Primates have good vision, enlarged brains, and grasping hands and feet, and use their vision to guide reaching and grasping. Scientists have thought that these characteristics evolved together as early primates used their hands and eyes to grab insects and other small prey, or to handle and examine fruit and other foods.
Isbell suggests instead that primates developed good close-up eyesight to avoid a dangerous predator -- the snake.
"A snake is the only predator you really need to see close up. If it's a long way away it's not dangerous," Isbell said.
Neurological studies by others show that the structure of the brain's visual system does not actually fit with the idea that vision evolved along with reaching and grasping, Isbell said. But the visual system does seem to be well connected to the "fear module," brain structures involved in vigilance, fear and learning.
Fossils and DNA evidence show that snakes were likely the first serious predators of modern mammals, which evolved about 100 million years ago. Fossils of snakes with mouths big enough to eat those mammals appear at about the same time. Other animals that could have eaten our ancestors, such as big cats, and hawks and eagles, evolved much later.
Venomous snakes evolved about 60 million years ago, raising the stakes and forcing primates to get better at detecting them.
"There's an evolutionary arms race between the predators and prey. Primates get better at spotting and avoiding snakes, so the snakes get better at concealment, or more venomous, and the primates respond," Isbell said.
Some primate groups less threatened by snakes show fewer signs of evolutionary pressure to evolve better vision. For example, the lemurs of Madagascar do not have any venomous snakes in their environment, and in evolutionary terms "have stayed where they are," Isbell said. In South America, monkeys arrived millions of years before venomous snakes, and show less specialization in their visual system compared with Old World monkeys and apes, which all have good vision, including color.
Having evolved for one purpose, a good eye for color, detail and movement later became useful for other purposes, such as social interactions in groups.
Isbell is currently working on a book about primate origins, including her snake hypothesis.
Andy Fell | EurekAlert!
More genes are active in high-performance maize
19.01.2018 | Rheinische Friedrich-Wilhelms-Universität Bonn
How plants see light
19.01.2018 | Albert-Ludwigs-Universität Freiburg im Breisgau
On the way to an intelligent laboratory, physicists from Innsbruck and Vienna present an artificial agent that autonomously designs quantum experiments. In initial experiments, the system has independently (re)discovered experimental techniques that are nowadays standard in modern quantum optical laboratories. This shows how machines could play a more creative role in research in the future.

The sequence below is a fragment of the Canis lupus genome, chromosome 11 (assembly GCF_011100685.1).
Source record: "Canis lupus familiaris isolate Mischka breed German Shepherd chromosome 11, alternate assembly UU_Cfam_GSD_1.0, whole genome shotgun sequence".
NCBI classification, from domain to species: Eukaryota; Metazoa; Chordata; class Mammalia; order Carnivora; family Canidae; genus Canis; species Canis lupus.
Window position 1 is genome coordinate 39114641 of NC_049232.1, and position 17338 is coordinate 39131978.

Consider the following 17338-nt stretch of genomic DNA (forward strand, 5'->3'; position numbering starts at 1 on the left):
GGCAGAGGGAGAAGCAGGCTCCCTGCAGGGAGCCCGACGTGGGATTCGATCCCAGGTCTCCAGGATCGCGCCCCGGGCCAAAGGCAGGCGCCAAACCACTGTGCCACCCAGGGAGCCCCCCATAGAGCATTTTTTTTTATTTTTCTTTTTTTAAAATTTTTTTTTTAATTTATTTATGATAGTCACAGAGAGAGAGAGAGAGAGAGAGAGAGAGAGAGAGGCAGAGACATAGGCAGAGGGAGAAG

We carry smartphones in our pockets, the streets are dotted with semi-autonomous cars, but in the research laboratory experiments are still being designed by...
What enables electrons to be transferred swiftly, for example during photosynthesis? An interdisciplinary team of researchers has worked out the details of how...
For the first time, scientists have precisely measured the effective electrical charge of a single molecule in solution. This fundamental insight of an SNSF Professor could also pave the way for future medical diagnostics.
Electrical charge is one of the key properties that allows molecules to interact. Life itself depends on this phenomenon: many biological processes involve...
At the JEC World Composite Show in Paris in March 2018, the Fraunhofer Institute for Laser Technology ILT will be focusing on the latest trends and innovations in laser machining of composites. Among other things, researchers at the booth shared with the Aachen Center for Integrative Lightweight Production (AZL) will demonstrate how lasers can be used for joining, structuring, cutting and drilling composite materials.
No other industry has attracted as much public attention to composite materials as the automotive industry, which along with the aerospace industry is a driver...
Scientists at Tokyo Institute of Technology (Tokyo Tech) and Tohoku University have developed high-quality GFO epitaxial films and systematically investigated their ferroelectric and ferromagnetic properties. They also demonstrated the room-temperature magnetocapacitance effects of these GFO thin films.
Multiferroic materials show magnetically driven ferroelectricity. They are attracting increasing attention because of their fascinating properties such as...
08.01.2018 | Event News
11.12.2017 | Event News
08.12.2017 | Event News
19.01.2018 | Materials Sciences
19.01.2018 | Health and Medicine
19.01.2018 | Physics and Astronomy